The other misconception about emerging technologies regards the high price and cost of continually staying ahead of the competition. While this point can be true for some companies because of the technologies they will be interested in, most can, with the right goals, create a smart innovation and emerging technology programme for very little time and money. Sometimes understanding the technologies available and waiting for others to educate the masses is the correct strategy; other times you will need to lead. Understanding when to and when not to invest money is crucial.
2. Small is beautiful
A common response when a new technology strategy is questioned by senior executives is, ‘We don’t need to be first.’ This is a fair answer, as a lot of the bigger companies have dedicated budgets and reasons to lead. However, this scenario is likely to change due to the agile nature of start-ups and the way new technologies can be rolled out faster and faster with established networks already in place. In a lot of ways, many small businesses are leading the way for industries or other businesses because of their size, not despite it.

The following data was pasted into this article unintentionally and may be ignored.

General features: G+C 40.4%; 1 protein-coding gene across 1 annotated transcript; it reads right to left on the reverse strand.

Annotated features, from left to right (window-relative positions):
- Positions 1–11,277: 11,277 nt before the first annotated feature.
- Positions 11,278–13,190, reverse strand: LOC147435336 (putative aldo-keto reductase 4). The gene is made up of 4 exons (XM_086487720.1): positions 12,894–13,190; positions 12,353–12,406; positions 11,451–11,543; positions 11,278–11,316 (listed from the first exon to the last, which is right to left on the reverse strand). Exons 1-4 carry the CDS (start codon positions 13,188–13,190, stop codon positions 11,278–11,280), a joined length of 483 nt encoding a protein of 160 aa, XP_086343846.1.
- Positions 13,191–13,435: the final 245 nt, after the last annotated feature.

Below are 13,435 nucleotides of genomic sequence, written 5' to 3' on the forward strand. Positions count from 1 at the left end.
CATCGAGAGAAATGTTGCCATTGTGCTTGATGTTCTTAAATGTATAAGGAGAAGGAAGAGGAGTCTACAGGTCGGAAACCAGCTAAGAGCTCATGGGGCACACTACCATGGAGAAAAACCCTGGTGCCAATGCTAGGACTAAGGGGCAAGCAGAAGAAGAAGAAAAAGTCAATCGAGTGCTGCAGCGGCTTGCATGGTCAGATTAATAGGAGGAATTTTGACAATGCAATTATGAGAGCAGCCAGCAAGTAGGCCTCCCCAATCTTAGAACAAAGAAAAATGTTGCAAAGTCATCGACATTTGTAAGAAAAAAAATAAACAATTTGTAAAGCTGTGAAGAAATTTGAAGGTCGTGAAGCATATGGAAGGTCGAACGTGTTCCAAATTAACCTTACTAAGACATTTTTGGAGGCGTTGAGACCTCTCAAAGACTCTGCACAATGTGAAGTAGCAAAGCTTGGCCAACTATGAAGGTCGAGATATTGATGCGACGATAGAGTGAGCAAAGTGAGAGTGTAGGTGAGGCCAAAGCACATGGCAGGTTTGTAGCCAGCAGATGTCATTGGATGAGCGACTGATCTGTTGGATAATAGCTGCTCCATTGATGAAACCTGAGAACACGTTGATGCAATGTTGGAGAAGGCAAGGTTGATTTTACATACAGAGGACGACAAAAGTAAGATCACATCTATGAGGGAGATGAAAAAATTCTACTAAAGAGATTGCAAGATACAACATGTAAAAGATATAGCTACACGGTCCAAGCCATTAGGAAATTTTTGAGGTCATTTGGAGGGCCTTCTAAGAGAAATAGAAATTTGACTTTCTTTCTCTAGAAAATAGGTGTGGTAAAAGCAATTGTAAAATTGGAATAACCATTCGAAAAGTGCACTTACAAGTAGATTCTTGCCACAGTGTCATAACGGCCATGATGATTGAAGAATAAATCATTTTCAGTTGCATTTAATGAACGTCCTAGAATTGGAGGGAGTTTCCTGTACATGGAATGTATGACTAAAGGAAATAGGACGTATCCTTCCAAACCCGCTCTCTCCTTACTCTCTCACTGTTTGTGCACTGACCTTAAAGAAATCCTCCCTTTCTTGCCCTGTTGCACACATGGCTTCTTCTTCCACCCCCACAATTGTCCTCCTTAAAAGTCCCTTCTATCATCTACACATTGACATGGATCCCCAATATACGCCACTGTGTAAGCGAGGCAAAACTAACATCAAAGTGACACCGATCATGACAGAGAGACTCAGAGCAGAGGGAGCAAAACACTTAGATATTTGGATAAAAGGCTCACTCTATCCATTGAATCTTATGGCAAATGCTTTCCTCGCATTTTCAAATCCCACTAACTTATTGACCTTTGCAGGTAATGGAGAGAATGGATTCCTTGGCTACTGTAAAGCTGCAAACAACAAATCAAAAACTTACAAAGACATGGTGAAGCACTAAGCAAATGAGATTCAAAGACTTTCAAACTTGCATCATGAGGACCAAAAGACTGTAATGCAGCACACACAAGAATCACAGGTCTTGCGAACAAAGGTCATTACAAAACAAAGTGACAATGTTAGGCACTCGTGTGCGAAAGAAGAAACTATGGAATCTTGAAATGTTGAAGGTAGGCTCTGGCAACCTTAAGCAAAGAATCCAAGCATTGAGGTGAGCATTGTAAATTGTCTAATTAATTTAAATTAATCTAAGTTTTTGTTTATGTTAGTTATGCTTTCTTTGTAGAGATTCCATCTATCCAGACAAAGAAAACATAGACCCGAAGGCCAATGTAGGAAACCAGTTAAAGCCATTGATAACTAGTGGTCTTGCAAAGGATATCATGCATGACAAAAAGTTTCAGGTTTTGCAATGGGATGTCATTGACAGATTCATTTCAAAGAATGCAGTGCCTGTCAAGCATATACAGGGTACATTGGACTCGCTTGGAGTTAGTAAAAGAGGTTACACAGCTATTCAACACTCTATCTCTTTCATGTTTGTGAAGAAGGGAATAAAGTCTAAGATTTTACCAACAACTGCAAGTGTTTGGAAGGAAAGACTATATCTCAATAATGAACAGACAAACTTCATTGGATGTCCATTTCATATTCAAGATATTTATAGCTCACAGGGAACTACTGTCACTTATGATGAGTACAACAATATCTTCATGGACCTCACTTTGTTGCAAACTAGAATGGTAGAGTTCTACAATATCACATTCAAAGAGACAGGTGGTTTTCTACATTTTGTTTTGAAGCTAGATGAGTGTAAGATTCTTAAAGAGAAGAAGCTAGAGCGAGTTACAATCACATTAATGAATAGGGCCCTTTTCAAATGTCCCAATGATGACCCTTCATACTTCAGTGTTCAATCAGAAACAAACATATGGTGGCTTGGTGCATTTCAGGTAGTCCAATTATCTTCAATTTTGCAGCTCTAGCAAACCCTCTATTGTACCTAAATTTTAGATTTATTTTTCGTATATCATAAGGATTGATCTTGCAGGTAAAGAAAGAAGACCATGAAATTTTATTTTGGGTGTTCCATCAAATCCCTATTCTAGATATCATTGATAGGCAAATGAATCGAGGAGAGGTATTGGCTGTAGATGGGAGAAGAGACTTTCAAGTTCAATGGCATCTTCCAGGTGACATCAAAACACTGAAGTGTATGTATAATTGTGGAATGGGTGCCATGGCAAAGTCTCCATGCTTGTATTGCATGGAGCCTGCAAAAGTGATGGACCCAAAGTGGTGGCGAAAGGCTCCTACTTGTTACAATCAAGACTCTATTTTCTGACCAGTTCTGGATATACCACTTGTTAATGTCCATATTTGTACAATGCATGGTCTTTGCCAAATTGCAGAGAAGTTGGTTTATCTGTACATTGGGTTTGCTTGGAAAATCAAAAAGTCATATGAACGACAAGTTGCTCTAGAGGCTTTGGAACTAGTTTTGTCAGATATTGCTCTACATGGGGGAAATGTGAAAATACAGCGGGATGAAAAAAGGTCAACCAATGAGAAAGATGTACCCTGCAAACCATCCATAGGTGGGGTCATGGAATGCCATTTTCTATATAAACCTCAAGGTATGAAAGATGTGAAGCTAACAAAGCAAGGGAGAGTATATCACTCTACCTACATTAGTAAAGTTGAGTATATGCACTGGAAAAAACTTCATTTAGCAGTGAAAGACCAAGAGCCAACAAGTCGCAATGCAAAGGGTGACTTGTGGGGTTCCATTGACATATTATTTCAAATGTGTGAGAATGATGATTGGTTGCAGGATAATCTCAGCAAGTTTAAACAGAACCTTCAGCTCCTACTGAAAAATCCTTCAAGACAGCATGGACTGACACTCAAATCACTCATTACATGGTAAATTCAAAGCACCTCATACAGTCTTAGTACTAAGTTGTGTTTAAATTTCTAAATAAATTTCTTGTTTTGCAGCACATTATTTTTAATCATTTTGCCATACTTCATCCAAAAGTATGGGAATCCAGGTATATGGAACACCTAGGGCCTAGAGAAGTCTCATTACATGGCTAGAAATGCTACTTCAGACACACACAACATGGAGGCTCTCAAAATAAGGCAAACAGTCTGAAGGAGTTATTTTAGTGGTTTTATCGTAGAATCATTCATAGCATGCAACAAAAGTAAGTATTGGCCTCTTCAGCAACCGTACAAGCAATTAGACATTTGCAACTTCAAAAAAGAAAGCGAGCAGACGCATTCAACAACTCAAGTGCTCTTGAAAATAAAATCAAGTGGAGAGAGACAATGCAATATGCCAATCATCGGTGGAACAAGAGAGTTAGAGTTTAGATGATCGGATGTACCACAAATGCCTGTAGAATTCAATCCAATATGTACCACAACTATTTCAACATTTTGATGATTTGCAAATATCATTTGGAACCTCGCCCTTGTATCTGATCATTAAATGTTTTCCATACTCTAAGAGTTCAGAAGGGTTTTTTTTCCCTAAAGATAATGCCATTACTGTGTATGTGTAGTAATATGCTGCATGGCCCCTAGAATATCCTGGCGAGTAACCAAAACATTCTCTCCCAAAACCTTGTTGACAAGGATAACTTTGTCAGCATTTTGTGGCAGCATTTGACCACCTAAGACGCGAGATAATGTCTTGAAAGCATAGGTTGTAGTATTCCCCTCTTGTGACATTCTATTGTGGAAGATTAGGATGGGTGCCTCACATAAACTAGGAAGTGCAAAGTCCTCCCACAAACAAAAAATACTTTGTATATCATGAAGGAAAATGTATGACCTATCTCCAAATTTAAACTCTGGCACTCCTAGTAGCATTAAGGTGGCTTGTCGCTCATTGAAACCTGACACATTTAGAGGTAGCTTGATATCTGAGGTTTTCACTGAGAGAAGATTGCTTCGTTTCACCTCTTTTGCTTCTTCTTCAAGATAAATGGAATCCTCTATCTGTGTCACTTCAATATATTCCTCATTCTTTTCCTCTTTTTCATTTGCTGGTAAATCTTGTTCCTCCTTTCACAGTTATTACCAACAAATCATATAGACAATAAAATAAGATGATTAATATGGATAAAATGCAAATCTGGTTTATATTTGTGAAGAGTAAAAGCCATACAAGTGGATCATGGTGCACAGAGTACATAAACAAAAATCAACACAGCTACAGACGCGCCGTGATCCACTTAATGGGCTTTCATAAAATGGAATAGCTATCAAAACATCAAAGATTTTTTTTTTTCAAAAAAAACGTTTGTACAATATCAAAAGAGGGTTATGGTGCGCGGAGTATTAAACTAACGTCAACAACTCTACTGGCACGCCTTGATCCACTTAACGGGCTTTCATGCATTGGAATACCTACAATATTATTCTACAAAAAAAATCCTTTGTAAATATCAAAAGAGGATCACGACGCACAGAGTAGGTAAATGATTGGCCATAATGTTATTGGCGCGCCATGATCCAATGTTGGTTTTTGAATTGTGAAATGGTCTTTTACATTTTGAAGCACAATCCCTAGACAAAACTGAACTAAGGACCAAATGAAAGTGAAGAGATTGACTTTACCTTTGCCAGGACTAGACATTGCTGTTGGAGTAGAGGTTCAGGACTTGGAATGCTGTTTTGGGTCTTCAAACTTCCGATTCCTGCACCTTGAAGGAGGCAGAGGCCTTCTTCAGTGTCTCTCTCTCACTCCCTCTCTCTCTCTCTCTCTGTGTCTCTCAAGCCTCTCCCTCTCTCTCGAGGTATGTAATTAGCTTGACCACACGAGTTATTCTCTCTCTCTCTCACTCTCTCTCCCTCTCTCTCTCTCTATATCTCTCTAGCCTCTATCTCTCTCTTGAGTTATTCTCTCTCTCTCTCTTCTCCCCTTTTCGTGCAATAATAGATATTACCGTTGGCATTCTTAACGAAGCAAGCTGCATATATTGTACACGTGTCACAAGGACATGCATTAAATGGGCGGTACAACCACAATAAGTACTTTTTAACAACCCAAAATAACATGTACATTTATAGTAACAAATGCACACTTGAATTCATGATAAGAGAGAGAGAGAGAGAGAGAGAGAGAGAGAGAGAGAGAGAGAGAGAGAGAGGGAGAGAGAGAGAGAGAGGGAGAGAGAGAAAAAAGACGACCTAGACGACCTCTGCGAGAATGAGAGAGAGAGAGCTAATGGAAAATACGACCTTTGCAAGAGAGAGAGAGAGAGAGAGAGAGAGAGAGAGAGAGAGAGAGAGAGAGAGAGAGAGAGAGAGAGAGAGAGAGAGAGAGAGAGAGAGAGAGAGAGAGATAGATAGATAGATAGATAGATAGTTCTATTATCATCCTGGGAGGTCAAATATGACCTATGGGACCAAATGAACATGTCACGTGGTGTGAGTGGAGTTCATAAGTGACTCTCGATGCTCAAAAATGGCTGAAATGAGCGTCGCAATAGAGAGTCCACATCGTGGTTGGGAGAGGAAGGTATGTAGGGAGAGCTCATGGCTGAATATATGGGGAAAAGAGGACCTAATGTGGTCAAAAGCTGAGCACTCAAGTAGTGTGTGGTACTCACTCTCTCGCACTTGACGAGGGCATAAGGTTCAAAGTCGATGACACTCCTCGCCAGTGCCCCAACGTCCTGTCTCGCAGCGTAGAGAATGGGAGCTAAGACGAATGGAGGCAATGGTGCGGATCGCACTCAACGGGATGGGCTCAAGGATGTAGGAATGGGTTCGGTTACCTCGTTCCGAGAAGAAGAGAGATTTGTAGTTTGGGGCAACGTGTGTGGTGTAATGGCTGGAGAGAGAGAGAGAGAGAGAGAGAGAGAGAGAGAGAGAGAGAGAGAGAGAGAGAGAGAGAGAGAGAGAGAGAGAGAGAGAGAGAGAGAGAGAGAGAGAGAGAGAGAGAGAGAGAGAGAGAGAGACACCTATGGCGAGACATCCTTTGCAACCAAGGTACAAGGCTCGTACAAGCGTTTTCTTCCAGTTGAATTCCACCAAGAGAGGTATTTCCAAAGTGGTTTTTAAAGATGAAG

Financial technologies (often referred to as ‘Fin-Tech’) like Stripe, Square and iZettle that focused on transforming the way small businesses took payments from customers across the world are a great example of this sea change. These three companies are now much bigger than their original products which were designed to make digital payments easier either by creating a simple but technologically advanced point-of-sale solution for businesses of all sizes (Square) or reducing the friction of selling through social platforms like Twitter and Facebook (as Stripe have done).